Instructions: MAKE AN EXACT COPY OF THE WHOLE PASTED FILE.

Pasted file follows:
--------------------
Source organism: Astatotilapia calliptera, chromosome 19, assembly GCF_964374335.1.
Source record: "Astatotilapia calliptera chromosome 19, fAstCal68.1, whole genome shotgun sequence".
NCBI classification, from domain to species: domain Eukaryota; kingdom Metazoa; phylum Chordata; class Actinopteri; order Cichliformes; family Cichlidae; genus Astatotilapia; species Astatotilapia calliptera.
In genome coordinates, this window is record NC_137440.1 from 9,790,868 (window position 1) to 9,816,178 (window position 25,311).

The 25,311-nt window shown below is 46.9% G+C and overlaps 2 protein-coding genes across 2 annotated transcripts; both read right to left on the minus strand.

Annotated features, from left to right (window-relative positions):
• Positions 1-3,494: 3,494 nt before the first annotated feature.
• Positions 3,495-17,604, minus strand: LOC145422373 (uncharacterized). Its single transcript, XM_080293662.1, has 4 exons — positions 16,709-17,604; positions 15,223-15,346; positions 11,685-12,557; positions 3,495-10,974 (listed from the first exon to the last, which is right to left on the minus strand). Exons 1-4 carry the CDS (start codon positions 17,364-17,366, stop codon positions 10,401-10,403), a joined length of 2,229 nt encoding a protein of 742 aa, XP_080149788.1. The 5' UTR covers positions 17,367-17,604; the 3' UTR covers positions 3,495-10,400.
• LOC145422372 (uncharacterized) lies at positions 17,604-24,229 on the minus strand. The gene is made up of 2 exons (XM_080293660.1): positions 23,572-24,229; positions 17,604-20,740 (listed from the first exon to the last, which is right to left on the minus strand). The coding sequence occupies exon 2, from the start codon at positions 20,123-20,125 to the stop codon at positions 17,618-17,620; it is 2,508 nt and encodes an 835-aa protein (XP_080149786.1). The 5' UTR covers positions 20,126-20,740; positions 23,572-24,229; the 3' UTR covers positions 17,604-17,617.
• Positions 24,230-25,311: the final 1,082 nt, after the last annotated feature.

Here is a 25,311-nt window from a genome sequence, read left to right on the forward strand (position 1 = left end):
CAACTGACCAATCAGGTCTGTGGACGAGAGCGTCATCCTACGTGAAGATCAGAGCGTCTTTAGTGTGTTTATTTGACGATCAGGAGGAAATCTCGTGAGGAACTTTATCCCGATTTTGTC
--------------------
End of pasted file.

Source organism: Astatotilapia calliptera, chromosome 19, assembly GCF_964374335.1.
Source record: "Astatotilapia calliptera chromosome 19, fAstCal68.1, whole genome shotgun sequence".
NCBI classification, from domain to species: domain Eukaryota; kingdom Metazoa; phylum Chordata; class Actinopteri; order Cichliformes; family Cichlidae; genus Astatotilapia; species Astatotilapia calliptera.
In genome coordinates, this window is record NC_137440.1 from 9,790,868 (window position 1) to 9,816,178 (window position 25,311).

The 25,311-nt window shown below is 46.9% G+C and overlaps 2 protein-coding genes across 2 annotated transcripts; both read right to left on the minus strand.

Annotated features, from left to right (window-relative positions):
• Positions 1-3,494: 3,494 nt before the first annotated feature.
• Positions 3,495-17,604, minus strand: LOC145422373 (uncharacterized). Its single transcript, XM_080293662.1, has 4 exons — positions 16,709-17,604; positions 15,223-15,346; positions 11,685-12,557; positions 3,495-10,974 (listed from the first exon to the last, which is right to left on the minus strand). Exons 1-4 carry the CDS (start codon positions 17,364-17,366, stop codon positions 10,401-10,403), a joined length of 2,229 nt encoding a protein of 742 aa, XP_080149788.1. The 5' UTR covers positions 17,367-17,604; the 3' UTR covers positions 3,495-10,400.
• LOC145422372 (uncharacterized) lies at positions 17,604-24,229 on the minus strand. The gene is made up of 2 exons (XM_080293660.1): positions 23,572-24,229; positions 17,604-20,740 (listed from the first exon to the last, which is right to left on the minus strand). The coding sequence occupies exon 2, from the start codon at positions 20,123-20,125 to the stop codon at positions 17,618-17,620; it is 2,508 nt and encodes an 835-aa protein (XP_080149786.1). The 5' UTR covers positions 20,126-20,740; positions 23,572-24,229; the 3' UTR covers positions 17,604-17,617.
• Positions 24,230-25,311: the final 1,082 nt, after the last annotated feature.

Here is a 25,311-nt window from a genome sequence, read left to right on the forward strand (position 1 = left end):
CAACTGACCAATCAGGTCTGTGGACGAGAGCGTCATCCTACGTGAAGATCAGAGCGTCTTTAGTGTGTTTATTTGACGATCAGGAGGAAATCTCGTGAGGAACTTTATCCCGATTTTGTC